by Ulli K. Ryder
Joseph Epstein’s recent essay “What Killed American Lit.” in the Wall Street Journal purports to be a review of The Cambridge History of American Literature, but Epstein turns it into his soapbox and begins with a false premise – that American literature is dead and no one wants to read it anymore. I am a former English major and current professor of literature (among other subjects). My students have shown deep interest in reading novels – and even poetry. They love exploring works that speak to them, their experiences, their lives. Of course, literature can be taught badly. It is the responsibility of professors (and English teachers outside of college) to instill a love of reading in students. I was very fortunate – I had some wonderful English teachers and professors. I also had some very bad ones who made reading a chore and who did not help me to understand why I was reading certain books. I had one professor who announced on the first day of class that his syllabus did not contain works by women or people of color because “none of them ever wrote anything worth reading.” We then spent a month reading Melville’s Billy Budd, Sailor. This professor did two things: 1) lied about the merit of certain works by women and people of color; and 2) made me so angry that 20 years later I still hate Herman Melville.
Epstein also claims that “In today’s university, no one is any longer in a position to say which books are or aren’t fit to teach; no one any longer has the authority to decide what is the best in American writing.” Professors make these decisions this all the time whenever we design a syllabus for a literature course. Each of us weighs the pros and cons of a variety of texts, how they work together, what they tell us about ourselves (our past, our world), and their literary “merit” (such as use of language and metaphor). To suggest that there are no viable criteria for selecting books to teach is simply untrue. Each professor may choose certain books for different, and multiple, reasons. We may not agree with our colleagues across the hall or across the country about which books should be taught and why. But we do make conscious decisions about our syllabi – what to include as required readings, what gets listed as recommended, what is left off entirely. We are also highly educated and have been taught the breadth of US literature. We don’t just pick the first 5 books to pop up in a Google search. And I don’t think anyone is suggesting that the Twilight series is of equal literary merit as Faulkner, O’Connor or Cather.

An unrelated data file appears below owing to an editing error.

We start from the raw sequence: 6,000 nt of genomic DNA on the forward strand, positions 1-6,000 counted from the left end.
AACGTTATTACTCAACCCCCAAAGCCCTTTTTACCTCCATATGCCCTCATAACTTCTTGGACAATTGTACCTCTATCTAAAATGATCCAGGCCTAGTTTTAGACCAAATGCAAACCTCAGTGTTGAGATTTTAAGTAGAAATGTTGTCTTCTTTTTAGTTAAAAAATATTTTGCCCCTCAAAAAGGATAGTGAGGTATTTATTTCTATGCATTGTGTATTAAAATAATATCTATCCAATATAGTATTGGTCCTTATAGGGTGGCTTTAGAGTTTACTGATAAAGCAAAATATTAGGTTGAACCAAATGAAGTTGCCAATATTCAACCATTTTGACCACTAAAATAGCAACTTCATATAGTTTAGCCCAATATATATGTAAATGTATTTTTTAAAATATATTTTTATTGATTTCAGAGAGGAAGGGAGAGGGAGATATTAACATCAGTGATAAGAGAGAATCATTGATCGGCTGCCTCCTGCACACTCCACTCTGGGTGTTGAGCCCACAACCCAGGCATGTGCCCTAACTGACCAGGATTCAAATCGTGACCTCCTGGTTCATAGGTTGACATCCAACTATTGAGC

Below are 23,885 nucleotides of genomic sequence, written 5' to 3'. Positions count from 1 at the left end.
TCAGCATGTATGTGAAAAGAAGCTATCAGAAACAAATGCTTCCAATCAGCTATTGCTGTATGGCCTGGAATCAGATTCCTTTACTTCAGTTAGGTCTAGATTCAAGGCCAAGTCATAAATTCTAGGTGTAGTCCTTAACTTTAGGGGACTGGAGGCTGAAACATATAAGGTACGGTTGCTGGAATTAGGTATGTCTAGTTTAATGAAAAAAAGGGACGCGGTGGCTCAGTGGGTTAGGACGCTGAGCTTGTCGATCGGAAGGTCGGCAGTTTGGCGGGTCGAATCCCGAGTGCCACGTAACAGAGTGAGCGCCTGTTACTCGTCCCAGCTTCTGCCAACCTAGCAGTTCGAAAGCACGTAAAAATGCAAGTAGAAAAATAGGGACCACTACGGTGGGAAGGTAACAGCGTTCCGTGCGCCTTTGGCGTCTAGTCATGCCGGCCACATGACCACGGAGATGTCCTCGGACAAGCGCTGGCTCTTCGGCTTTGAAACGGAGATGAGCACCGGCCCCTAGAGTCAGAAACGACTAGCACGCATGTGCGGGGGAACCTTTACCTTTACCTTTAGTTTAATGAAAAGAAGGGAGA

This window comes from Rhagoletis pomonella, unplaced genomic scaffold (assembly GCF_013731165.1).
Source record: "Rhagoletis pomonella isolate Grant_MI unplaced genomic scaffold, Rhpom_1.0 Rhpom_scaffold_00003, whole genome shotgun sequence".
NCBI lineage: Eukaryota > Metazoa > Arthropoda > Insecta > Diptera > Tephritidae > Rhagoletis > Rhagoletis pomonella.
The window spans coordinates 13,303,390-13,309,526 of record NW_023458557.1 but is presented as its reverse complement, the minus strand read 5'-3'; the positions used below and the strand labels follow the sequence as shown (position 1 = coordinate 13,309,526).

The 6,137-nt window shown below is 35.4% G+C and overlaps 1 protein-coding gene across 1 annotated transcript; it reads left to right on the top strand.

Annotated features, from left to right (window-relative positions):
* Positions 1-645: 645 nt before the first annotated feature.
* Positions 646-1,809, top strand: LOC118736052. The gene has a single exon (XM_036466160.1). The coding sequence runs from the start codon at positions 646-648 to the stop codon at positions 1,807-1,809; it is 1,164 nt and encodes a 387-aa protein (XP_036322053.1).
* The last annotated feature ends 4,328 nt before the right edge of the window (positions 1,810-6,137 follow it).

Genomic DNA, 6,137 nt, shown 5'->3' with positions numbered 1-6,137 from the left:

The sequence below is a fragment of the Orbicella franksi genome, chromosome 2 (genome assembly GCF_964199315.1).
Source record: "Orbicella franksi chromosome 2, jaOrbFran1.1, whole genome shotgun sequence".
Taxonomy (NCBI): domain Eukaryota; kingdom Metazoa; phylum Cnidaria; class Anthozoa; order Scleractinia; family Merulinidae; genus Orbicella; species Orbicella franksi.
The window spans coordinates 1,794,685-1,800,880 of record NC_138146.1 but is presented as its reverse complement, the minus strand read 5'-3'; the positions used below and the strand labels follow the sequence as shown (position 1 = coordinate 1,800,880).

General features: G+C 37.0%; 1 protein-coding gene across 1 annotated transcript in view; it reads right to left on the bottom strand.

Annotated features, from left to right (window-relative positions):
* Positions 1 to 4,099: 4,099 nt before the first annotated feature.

The most offensive part of Epstein’s article is the not-so-veiled assertion that the literature being produced by marginalized groups (women, racial/ethnic minorities, disabled people) might not be “real” literature. Epstein says: “With the gates once carefully guarded by the centurions of high culture now flung open, the barbarians flooded in, and it is they who are running the joint today.”
The author, in my opinion, is clearly uncomfortable with the fact that “US literature” includes works by these “barbarians” — that the “barbarians” might actually have something worthwhile to say and are able to say it in “high art” fashion. Yes, they have crashed through the gates (as writers, critics and professors) – and we are all the better for it. In the end, while Epstein claims to see value in providing “context” for literature, he seems to stop at allowing that context might include things like race, class, gender or sexual orientation. To him, this is multiculturalism gone mad, where an “equivalence of value to the works of all cultures, irrespective of the quality of those works, finished off the distinction between high and low culture, a distinction whose linchpin was seriousness.” Ridiculous. Consider Nobel Prize winning “barbarian” Toni Morrison – would Epstein (and others like him) actually suggest that she has nothing to offer English students, that she creates “low” art or is without “seriousness”?
Epstein is right to critique The Cambridge History of the American Novel. The essays are so full of jargon that they aren’t really saying anything to anyone (except fellow academics). But this is not a problem with English as a field of study — it is a problem with academia generally. Try to read a journal in the physical or biological sciences. You will quickly realize that jargon is not exclusive to English departments. All academics are trained to use language that normal people do not use. We also have to use this language in order to prove our academic chops and be published in academic settings (such as The Cambridge History of the American Novel). I wish this would change. Imagine if students could actually understand what literary critics write, and then understand why people like me became literature professors and scholars in the first place.
This is the real problem with English departments and English as a discipline: We have failed to transmit the passion, the beauty, the magic of language to our students. We are the true barbarians.
Ulli K. Ryder, Ph.D., is an award-winning scholar interested in racial and gender identities, media representation and visual art of all kinds. She is a full time faculty member at Simmons College and Visiting Scholar at Brown University.